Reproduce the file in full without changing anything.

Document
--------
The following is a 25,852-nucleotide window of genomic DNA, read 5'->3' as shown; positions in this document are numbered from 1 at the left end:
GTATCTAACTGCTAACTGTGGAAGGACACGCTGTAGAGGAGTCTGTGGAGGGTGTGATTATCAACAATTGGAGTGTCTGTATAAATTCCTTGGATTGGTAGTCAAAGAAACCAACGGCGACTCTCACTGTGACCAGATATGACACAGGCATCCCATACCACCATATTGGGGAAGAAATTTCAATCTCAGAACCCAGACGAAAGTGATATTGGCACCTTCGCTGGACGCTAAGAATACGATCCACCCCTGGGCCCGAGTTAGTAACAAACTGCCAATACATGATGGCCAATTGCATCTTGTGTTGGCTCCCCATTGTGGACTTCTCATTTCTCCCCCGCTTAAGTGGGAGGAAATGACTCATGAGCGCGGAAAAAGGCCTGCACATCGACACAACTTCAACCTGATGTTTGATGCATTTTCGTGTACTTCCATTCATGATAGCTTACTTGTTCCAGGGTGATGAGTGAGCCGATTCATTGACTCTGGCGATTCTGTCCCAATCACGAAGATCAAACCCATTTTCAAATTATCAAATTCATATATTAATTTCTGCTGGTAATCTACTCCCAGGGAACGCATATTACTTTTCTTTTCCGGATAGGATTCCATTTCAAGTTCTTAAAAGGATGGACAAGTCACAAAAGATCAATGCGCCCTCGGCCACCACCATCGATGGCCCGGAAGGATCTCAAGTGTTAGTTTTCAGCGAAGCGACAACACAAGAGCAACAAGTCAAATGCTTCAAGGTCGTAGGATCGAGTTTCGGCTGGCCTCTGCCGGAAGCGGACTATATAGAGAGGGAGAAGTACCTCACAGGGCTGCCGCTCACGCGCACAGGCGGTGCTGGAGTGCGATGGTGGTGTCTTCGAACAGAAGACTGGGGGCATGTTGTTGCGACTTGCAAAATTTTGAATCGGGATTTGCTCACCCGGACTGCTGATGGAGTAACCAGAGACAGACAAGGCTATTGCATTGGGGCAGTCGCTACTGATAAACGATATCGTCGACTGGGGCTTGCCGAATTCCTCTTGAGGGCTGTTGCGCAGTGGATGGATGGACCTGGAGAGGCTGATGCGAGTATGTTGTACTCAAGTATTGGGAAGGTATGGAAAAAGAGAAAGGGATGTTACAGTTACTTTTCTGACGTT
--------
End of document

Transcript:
The following is a 25,852-nucleotide window of genomic DNA, read 5'->3' as shown; positions in this document are numbered from 1 at the left end:
GTATCTAACTGCTAACTGTGGAAGGACACGCTGTAGAGGAGTCTGTGGAGGGTGTGATTATCAACAATTGGAGTGTCTGTATAAATTCCTTGGATTGGTAGTCAAAGAAACCAACGGCGACTCTCACTGTGACCAGATATGACACAGGCATCCCATACCACCATATTGGGGAAGAAATTTCAATCTCAGAACCCAGACGAAAGTGATATTGGCACCTTCGCTGGACGCTAAGAATACGATCCACCCCTGGGCCCGAGTTAGTAACAAACTGCCAATACATGATGGCCAATTGCATCTTGTGTTGGCTCCCCATTGTGGACTTCTCATTTCTCCCCCGCTTAAGTGGGAGGAAATGACTCATGAGCGCGGAAAAAGGCCTGCACATCGACACAACTTCAACCTGATGTTTGATGCATTTTCGTGTACTTCCATTCATGATAGCTTACTTGTTCCAGGGTGATGAGTGAGCCGATTCATTGACTCTGGCGATTCTGTCCCAATCACGAAGATCAAACCCATTTTCAAATTATCAAATTCATATATTAATTTCTGCTGGTAATCTACTCCCAGGGAACGCATATTACTTTTCTTTTCCGGATAGGATTCCATTTCAAGTTCTTAAAAGGATGGACAAGTCACAAAAGATCAATGCGCCCTCGGCCACCACCATCGATGGCCCGGAAGGATCTCAAGTGTTAGTTTTCAGCGAAGCGACAACACAAGAGCAACAAGTCAAATGCTTCAAGGTCGTAGGATCGAGTTTCGGCTGGCCTCTGCCGGAAGCGGACTATATAGAGAGGGAGAAGTACCTCACAGGGCTGCCGCTCACGCGCACAGGCGGTGCTGGAGTGCGATGGTGGTGTCTTCGAACAGAAGACTGGGGGCATGTTGTTGCGACTTGCAAAATTTTGAATCGGGATTTGCTCACCCGGACTGCTGATGGAGTAACCAGAGACAGACAAGGCTATTGCATTGGGGCAGTCGCTACTGATAAACGATATCGTCGACTGGGGCTTGCCGAATTCCTCTTGAGGGCTGTTGCGCAGTGGATGGATGGACCTGGAGAGGCTGATGCGAGTATGTTGTACTCAAGTATTGGGAAGGTATGGAAAAAGAGAAAGGGATGTTACAGTTACTTTTCTGACGTT